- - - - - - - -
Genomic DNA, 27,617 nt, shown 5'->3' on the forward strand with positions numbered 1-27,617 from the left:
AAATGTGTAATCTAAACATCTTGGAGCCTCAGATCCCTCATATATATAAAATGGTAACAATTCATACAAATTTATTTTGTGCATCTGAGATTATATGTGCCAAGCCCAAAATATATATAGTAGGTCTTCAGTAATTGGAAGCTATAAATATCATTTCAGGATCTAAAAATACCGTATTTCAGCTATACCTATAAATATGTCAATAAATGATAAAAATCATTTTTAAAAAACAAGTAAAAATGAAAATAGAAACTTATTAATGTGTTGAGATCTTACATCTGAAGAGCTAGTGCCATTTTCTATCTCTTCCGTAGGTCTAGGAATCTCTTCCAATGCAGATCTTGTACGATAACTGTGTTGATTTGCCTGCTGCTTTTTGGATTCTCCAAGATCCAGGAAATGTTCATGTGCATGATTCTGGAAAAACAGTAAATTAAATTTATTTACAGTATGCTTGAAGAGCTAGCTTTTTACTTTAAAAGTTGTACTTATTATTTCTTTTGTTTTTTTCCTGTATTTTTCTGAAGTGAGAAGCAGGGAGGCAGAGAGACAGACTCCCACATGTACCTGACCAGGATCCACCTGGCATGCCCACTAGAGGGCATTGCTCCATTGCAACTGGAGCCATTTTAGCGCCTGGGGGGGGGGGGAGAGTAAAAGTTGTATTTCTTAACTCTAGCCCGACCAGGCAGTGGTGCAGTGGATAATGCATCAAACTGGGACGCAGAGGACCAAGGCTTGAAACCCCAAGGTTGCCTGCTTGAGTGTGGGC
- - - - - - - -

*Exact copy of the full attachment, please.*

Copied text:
Genomic DNA, 27,617 nt, shown 5'->3' on the forward strand with positions numbered 1-27,617 from the left:
AAATGTGTAATCTAAACATCTTGGAGCCTCAGATCCCTCATATATATAAAATGGTAACAATTCATACAAATTTATTTTGTGCATCTGAGATTATATGTGCCAAGCCCAAAATATATATAGTAGGTCTTCAGTAATTGGAAGCTATAAATATCATTTCAGGATCTAAAAATACCGTATTTCAGCTATACCTATAAATATGTCAATAAATGATAAAAATCATTTTTAAAAAACAAGTAAAAATGAAAATAGAAACTTATTAATGTGTTGAGATCTTACATCTGAAGAGCTAGTGCCATTTTCTATCTCTTCCGTAGGTCTAGGAATCTCTTCCAATGCAGATCTTGTACGATAACTGTGTTGATTTGCCTGCTGCTTTTTGGATTCTCCAAGATCCAGGAAATGTTCATGTGCATGATTCTGGAAAAACAGTAAATTAAATTTATTTACAGTATGCTTGAAGAGCTAGCTTTTTACTTTAAAAGTTGTACTTATTATTTCTTTTGTTTTTTTCCTGTATTTTTCTGAAGTGAGAAGCAGGGAGGCAGAGAGACAGACTCCCACATGTACCTGACCAGGATCCACCTGGCATGCCCACTAGAGGGCATTGCTCCATTGCAACTGGAGCCATTTTAGCGCCTGGGGGGGGGGGGAGAGTAAAAGTTGTATTTCTTAACTCTAGCCCGACCAGGCAGTGGTGCAGTGGATAATGCATCAAACTGGGACGCAGAGGACCAAGGCTTGAAACCCCAAGGTTGCCTGCTTGAGTGTGGGC